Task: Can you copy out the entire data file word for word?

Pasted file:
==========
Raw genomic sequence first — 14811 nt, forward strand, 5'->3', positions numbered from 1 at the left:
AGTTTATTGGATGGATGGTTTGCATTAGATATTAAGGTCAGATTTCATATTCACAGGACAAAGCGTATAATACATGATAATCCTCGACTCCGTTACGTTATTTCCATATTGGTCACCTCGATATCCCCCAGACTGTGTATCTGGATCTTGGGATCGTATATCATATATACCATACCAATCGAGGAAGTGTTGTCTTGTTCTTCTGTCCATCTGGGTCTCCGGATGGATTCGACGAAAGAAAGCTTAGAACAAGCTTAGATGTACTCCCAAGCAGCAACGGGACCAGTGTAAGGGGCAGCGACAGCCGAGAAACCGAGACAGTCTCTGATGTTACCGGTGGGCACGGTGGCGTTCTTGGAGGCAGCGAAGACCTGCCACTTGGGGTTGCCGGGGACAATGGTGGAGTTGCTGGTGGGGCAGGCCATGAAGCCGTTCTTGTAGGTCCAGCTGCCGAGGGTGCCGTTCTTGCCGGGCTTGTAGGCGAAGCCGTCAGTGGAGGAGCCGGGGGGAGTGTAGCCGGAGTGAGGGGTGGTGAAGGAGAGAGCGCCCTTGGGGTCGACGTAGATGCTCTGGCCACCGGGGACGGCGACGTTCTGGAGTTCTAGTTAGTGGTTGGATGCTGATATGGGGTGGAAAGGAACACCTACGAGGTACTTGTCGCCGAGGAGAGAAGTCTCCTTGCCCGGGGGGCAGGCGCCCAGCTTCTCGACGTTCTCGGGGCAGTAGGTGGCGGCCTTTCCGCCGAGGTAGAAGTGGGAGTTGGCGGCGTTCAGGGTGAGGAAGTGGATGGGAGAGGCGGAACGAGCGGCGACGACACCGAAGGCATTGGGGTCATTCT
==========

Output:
Raw genomic sequence first — 14811 nt, forward strand, 5'->3', positions numbered from 1 at the left:
AGTTTATTGGATGGATGGTTTGCATTAGATATTAAGGTCAGATTTCATATTCACAGGACAAAGCGTATAATACATGATAATCCTCGACTCCGTTACGTTATTTCCATATTGGTCACCTCGATATCCCCCAGACTGTGTATCTGGATCTTGGGATCGTATATCATATATACCATACCAATCGAGGAAGTGTTGTCTTGTTCTTCTGTCCATCTGGGTCTCCGGATGGATTCGACGAAAGAAAGCTTAGAACAAGCTTAGATGTACTCCCAAGCAGCAACGGGACCAGTGTAAGGGGCAGCGACAGCCGAGAAACCGAGACAGTCTCTGATGTTACCGGTGGGCACGGTGGCGTTCTTGGAGGCAGCGAAGACCTGCCACTTGGGGTTGCCGGGGACAATGGTGGAGTTGCTGGTGGGGCAGGCCATGAAGCCGTTCTTGTAGGTCCAGCTGCCGAGGGTGCCGTTCTTGCCGGGCTTGTAGGCGAAGCCGTCAGTGGAGGAGCCGGGGGGAGTGTAGCCGGAGTGAGGGGTGGTGAAGGAGAGAGCGCCCTTGGGGTCGACGTAGATGCTCTGGCCACCGGGGACGGCGACGTTCTGGAGTTCTAGTTAGTGGTTGGATGCTGATATGGGGTGGAAAGGAACACCTACGAGGTACTTGTCGCCGAGGAGAGAAGTCTCCTTGCCCGGGGGGCAGGCGCCCAGCTTCTCGACGTTCTCGGGGCAGTAGGTGGCGGCCTTTCCGCCGAGGTAGAAGTGGGAGTTGGCGGCGTTCAGGGTGAGGAAGTGGATGGGAGAGGCGGAACGAGCGGCGACGACACCGAAGGCATTGGGGTCATTCT